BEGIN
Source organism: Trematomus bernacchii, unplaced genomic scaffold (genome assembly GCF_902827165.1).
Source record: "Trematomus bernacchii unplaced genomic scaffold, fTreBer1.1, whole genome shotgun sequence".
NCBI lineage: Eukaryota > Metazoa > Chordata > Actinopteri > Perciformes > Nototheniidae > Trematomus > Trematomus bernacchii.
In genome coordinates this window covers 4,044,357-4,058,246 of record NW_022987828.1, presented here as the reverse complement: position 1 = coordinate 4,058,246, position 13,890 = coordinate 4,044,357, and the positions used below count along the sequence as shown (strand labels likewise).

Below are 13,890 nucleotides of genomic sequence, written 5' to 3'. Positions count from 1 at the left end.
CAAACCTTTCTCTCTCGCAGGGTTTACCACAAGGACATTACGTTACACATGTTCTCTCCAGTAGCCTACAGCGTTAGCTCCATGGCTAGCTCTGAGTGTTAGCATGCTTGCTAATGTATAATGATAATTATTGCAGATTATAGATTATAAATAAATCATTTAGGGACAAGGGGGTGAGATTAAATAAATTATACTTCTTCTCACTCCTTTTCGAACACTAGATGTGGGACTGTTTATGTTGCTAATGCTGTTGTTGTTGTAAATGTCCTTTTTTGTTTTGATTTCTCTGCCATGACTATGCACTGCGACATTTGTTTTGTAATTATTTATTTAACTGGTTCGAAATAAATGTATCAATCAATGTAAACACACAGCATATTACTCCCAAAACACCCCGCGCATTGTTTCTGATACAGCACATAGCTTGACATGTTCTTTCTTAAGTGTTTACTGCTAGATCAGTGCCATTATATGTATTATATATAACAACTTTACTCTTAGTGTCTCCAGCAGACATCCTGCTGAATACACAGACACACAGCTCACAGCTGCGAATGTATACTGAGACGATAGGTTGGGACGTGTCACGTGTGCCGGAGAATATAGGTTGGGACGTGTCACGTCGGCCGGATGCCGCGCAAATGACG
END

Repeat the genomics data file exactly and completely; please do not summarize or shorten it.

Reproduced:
Source organism: Trematomus bernacchii, unplaced genomic scaffold (genome assembly GCF_902827165.1).
Source record: "Trematomus bernacchii unplaced genomic scaffold, fTreBer1.1, whole genome shotgun sequence".
NCBI lineage: Eukaryota > Metazoa > Chordata > Actinopteri > Perciformes > Nototheniidae > Trematomus > Trematomus bernacchii.
In genome coordinates this window covers 4,044,357-4,058,246 of record NW_022987828.1, presented here as the reverse complement: position 1 = coordinate 4,058,246, position 13,890 = coordinate 4,044,357, and the positions used below count along the sequence as shown (strand labels likewise).

Below are 13,890 nucleotides of genomic sequence, written 5' to 3'. Positions count from 1 at the left end.
CAAACCTTTCTCTCTCGCAGGGTTTACCACAAGGACATTACGTTACACATGTTCTCTCCAGTAGCCTACAGCGTTAGCTCCATGGCTAGCTCTGAGTGTTAGCATGCTTGCTAATGTATAATGATAATTATTGCAGATTATAGATTATAAATAAATCATTTAGGGACAAGGGGGTGAGATTAAATAAATTATACTTCTTCTCACTCCTTTTCGAACACTAGATGTGGGACTGTTTATGTTGCTAATGCTGTTGTTGTTGTAAATGTCCTTTTTTGTTTTGATTTCTCTGCCATGACTATGCACTGCGACATTTGTTTTGTAATTATTTATTTAACTGGTTCGAAATAAATGTATCAATCAATGTAAACACACAGCATATTACTCCCAAAACACCCCGCGCATTGTTTCTGATACAGCACATAGCTTGACATGTTCTTTCTTAAGTGTTTACTGCTAGATCAGTGCCATTATATGTATTATATATAACAACTTTACTCTTAGTGTCTCCAGCAGACATCCTGCTGAATACACAGACACACAGCTCACAGCTGCGAATGTATACTGAGACGATAGGTTGGGACGTGTCACGTGTGCCGGAGAATATAGGTTGGGACGTGTCACGTCGGCCGGATGCCGCGCAAATGACG